21 Oct Reef safe sunscreen
Reef safe sunscreen
It’s important to protect yourself against the sun, but did you know the ingredients in your sunscreen can actually harm the beautiful reef we all enjoy so much as divers? The chemicals contained within causes coral to bleach and eventually die.
Coral bleaching is a process that happens when the algae that live inside coral tissues is expelled, causing the coral to turn white. As divers, this is something that most of us have probably come across already, and beach-goers also may have seen dead pieces of white coral lining the shores.
Whilst bleaching doesn’t immediately kill the coral, if the coral continues to be stressed, it can’t recover. The coral is 90% dependent on the energy produced by the algae for survival, and once this is lost the coral effectively starves and dies. This can cause the whole reef to collapse.
There are numerous causes of coral bleaching including changes in water temperature, an increased exposure to UV light, pollutant exposure and bacterial infections and exposure to toxins, many of which of caused by climate change & human behaviour.
Is my sunscreen killing the reef?
It is estimated around 6,000 tonnes of sunscreen are washed into the ocean every year. What makes this figure particularly damaging is that the majority of this won’t be evenly distributed into all the oceans. Instead, it will be concentrated in tourist hotspots – the places we love to go swimming, snorkeling and diving, such as national parks and popular reef spots.
The pollutants contained in sunscreen are causing significant damage to the oceans reefs because they contain nonbiodegradable chemicals that enter the reef system, beginning the bleaching process. The four most commonly found coral-bleaching chemicals in sunscreen are;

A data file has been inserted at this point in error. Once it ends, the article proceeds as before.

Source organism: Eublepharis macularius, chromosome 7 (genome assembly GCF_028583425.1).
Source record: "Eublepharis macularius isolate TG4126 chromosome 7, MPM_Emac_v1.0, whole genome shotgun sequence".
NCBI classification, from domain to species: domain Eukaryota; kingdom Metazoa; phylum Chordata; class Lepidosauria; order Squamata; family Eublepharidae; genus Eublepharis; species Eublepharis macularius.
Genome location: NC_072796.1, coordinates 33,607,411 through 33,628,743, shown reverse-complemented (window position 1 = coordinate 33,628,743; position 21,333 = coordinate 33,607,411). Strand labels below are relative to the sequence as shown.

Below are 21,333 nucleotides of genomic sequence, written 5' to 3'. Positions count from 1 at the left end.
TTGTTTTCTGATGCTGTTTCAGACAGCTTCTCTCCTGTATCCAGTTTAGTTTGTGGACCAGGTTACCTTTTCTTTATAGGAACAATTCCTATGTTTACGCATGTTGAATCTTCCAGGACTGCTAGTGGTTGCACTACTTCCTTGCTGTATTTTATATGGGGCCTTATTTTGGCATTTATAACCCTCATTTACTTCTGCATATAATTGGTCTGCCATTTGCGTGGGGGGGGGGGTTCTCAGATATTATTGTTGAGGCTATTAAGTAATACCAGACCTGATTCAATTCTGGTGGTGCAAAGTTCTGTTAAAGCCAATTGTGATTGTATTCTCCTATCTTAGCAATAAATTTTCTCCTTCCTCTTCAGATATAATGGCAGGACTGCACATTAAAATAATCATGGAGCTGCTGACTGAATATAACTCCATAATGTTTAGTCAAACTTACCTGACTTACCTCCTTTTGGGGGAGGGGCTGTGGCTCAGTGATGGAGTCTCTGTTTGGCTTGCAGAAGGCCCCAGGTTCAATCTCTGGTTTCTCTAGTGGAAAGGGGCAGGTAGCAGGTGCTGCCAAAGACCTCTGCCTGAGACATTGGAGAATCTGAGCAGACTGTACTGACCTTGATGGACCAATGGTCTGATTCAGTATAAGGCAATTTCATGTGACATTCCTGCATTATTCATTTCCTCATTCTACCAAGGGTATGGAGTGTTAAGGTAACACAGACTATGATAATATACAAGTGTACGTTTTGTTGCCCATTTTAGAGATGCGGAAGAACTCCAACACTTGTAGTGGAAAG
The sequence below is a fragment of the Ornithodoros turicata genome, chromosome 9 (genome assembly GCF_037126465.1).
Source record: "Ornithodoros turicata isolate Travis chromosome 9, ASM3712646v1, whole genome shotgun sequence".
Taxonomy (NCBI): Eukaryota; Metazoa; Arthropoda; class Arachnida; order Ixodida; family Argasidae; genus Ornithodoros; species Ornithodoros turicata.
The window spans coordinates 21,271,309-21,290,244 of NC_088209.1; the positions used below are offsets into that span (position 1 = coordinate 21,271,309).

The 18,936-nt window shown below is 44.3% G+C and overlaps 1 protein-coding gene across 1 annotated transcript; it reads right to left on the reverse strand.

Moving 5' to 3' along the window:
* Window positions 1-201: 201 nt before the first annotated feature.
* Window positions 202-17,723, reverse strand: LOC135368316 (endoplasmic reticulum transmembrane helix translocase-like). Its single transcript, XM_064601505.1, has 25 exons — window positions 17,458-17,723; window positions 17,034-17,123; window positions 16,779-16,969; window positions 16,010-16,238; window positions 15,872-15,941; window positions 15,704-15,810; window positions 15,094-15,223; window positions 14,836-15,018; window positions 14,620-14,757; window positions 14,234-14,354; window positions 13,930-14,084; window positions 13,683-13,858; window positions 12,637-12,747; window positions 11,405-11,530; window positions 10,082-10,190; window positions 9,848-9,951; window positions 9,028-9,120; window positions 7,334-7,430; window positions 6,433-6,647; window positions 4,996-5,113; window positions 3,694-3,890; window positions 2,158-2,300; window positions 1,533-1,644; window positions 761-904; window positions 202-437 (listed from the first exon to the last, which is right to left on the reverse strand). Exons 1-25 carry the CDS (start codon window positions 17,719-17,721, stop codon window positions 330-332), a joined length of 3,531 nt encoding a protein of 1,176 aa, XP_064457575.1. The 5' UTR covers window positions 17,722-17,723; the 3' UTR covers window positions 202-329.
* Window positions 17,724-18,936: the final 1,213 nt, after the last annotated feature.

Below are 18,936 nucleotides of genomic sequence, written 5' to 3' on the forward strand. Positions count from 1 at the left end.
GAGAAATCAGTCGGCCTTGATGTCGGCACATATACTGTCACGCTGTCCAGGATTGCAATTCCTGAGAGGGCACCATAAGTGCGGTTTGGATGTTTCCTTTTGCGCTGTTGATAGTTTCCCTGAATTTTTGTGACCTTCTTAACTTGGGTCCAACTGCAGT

- Octyl methoxycinnamate (Octinoxate)
If you’re using a sunscreen containing any one of these chemicals, the answer is yes, your sunscreen is contributing to the collapse of these vital and delicate eco-systems. There is still much research to be done, but we do know that exposure to these toxins is killing our reefs around the world.
What should I do instead?
Whilst we don’t recommend not using any sunscreen at all, there are other options available to protect you and your family from the sun’s harmful rays. Covering up with UV protective clothing is one option, as is using an old t-shirt to go in the water with (normal clothing has been proven to still offer UV protection!). You’ll still need to use sunscreen on exposed skin, but this will use a lot less sunscreen than if you were just in swim-wear, which reduces the amount of chemicals entering the water.
If tan lines are a concern though, then your best option is to go for a reef safe sunscreen. However, selecting any sunscreen that uses the label “reef safe” isn’t enough on its own. The term “reef safe” isn’t regulated yet, and so it can be – and is – used on any sunscreen that omits just one of the main chemicals listed above.
The experts researching this field recommend going with a mineral-based sunscreen such as a zinc or titanium oxide based product. These sunscreens also need to be non-nanotised (meaning the ingredients are at least 100 nanometers in diameter) in order to prevent them from being absorbed into the skin.
Here at Joe’s, we’ve teamed up with locally based company The Lombok Collection, to offer you a product called TL Sea. Similar to a suntan lotion with SPF 30, it has a delicious a vanilla smell and is made in Lombok with locally sourced ingredients.
Using natural non-nano zinc oxide it is reef safe and also contains no palm oil. It is also environmentally friendly, as it comes presented in a reusable tin, rather than single-use plastic bottles. A little of TL Sea goes a long way, as you don’t need to be as liberal when applying the cream as you might be with traditional sunscreens.
TL Sea is available to purchase in-store at Joe’s ahead of your trip and costs 215,000 rupiahs (roughly US $15).